lawlessness


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law·less

 (lô′lĭs)
adj.
1. Unrestrained by law; unruly: a lawless mob.
2. Contrary to the law; unlawful: the lawless slaughter of protected species.
3. Not governed by law: the lawless frontier.

law′less·ly adv.
law′less·ness n.
ThesaurusAntonymsRelated WordsSynonymsLegend:
Noun1.lawlessness - a state of lawlessness and disorder (usually resulting from a failure of government)lawlessness - a state of lawlessness and disorder (usually resulting from a failure of government)
governing, government activity, government, governance, administration - the act of governing; exercising authority; "regulations for the governing of state prisons"; "he had considerable experience of government"
disorder - a disturbance of the peace or of public order
nihilism - complete denial of all established authority and institutions
2.lawlessness - illegality as a consequence of unlawful acts; defiance of the law
illegality - unlawfulness by virtue of violating some legal statute

lawlessness

noun anarchy, disorder, chaos, reign of terror, mob rule, mobocracy, ochlocracy Lawlessness is a major problem.

lawlessness

noun
A lack of civil order or peace:
Translations
عَدَم قانونيَّه، خُروج على القانون
nezákonnost
lovløshed
bespravljebezakonje
törvényellenesség
lögleysa
kanunsuzlukyasaya aykırılık

lawlessness

[ˈlɔːlɪsnɪs] N [of place] → desgobierno m, anarquía f; [of act] → ilegalidad f, criminalidad f

lawlessness

[ˈlɔːləsnɪs] n (= behaviour which breaks the law) → non-respect m des lois, non-droit mLaw Lord n (British) juge siégeant à la Chambre des lords

lawlessness

n (of act)Gesetzwidrigkeit f; (of person, society, country)Gesetzlosigkeit f; lawlessness among young peoplegesetzwidriges Verhalten unter Jugendlichen; after the coup, the country reverted to lawlessnessnach dem Staatsstreich fiel das Land in einen Zustand der Gesetzlosigkeit zurück

law

(loː) noun
1. the collection of rules according to which people live or a country etc is governed. Such an action is against the law; law and order.
2. any one of such rules. A new law has been passed by Parliament.
3. (in science) a rule that says that under certain conditions certain things always happen. the law of gravity.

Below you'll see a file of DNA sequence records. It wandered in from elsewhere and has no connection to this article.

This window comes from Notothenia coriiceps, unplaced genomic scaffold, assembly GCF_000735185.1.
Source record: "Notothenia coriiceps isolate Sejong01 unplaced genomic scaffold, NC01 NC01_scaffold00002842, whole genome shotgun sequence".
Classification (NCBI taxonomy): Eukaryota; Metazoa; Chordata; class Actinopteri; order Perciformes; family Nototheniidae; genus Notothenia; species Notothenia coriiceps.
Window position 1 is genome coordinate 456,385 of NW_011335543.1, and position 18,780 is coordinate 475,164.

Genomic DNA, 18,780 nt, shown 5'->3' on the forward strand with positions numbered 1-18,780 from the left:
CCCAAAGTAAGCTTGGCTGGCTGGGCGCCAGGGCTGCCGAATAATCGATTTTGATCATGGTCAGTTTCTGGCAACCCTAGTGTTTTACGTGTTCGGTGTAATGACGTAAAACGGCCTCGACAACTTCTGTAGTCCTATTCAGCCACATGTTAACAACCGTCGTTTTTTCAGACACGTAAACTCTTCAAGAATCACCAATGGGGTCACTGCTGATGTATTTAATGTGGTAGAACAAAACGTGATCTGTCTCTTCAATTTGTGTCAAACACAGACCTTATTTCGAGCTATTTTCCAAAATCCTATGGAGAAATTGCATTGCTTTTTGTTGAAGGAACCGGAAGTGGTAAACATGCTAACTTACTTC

ˈlawful adjective
1. (negative unlawful) allowed by law. He was attacked while going about his lawful business.
2. just or rightful. She is the lawful owner of the property.
ˈlawfully adverb
ˈlawless adjective
paying no attention to, and not keeping, the law. In its early days, the American West was full of lawless men.
ˈlawlessly adverb
ˈlawlessness noun
lawyer (ˈloːjə) noun
a person whose work it is to know about and give advice and help to others concerning the law. If you want to make your will, consult a lawyer.
ˈlaw-abiding adjective
obeying the law. a law- abiding citizen.
law court (also court of law)
a place where people accused of crimes are tried and legal disagreements between people are judged.
ˈlawsuit noun
a quarrel or disagreement taken to a court of law to be settled.
be a law unto oneself
to be inclined not to obey rules or follow the usual customs and conventions.
the law
the police. The thief was still in the building when the law arrived.
the law of the land
the established law of a country.
lay down the law
to state something in a way that indicates that one expects one's opinion and orders to be accepted without argument.
References in classic literature ?
Mercedes and I are not much alarmed about the horse, although this part of Spain is in something of a turmoil, politically, at present, and there is a good deal of lawlessness.
Lead us again, O Man-cub, for we be sick of this lawlessness, and we would be the Free People once more.
Maidens and modesty, as I have said, wandered at will alone and unattended, without fear of insult from lawlessness or libertine assault, and if they were undone it was of their own will and pleasure.
They seemed to be governed by that sort of tacit common-sense law which, say what they will of the inborn lawlessness of the human race, has its precepts graven on every breast.
Not half a mile," was his sturdy answer; for he was not yet so much in love as to measure distance, or reckon time, with feminine lawlessness.
Maybe it was their common lawlessness, and their knowledge of things as old as the world.
But the case of Prince Michael, as it happened, was complicated by legalism as well as lawlessness.
He now felt so glad to be free from his own lawlessness and to submit his will to those who knew the indubitable truth.
Perhaps it was just as well for John Francis that the man who walked so sullenly by his side had not the eyes of a seer, for it was a wild country and Trent himself had drunk deep of its lawlessness.
This explanation will, I trust, relieve those well-regulated minds, who cannot conceive of such literary lawlessness, from the bewilderment which they suffered when the same experiment was tried in a former book.
226-232) But abhorred Strife bare painful Toil and Forgetfulness and Famine and tearful Sorrows, Fightings also, Battles, Murders, Manslaughters, Quarrels, Lying Words, Disputes, Lawlessness and Ruin, all of one nature, and Oath who most troubles men upon earth when anyone wilfully swears a false oath.
In the first there is a vivid picture of the terrible evils which England was suffering through war, lawlessness, the wholesale and foolish application of the death penalty, the misery of the peasants, the absorption of the land by the rich, and the other distressing corruptions in Church and State.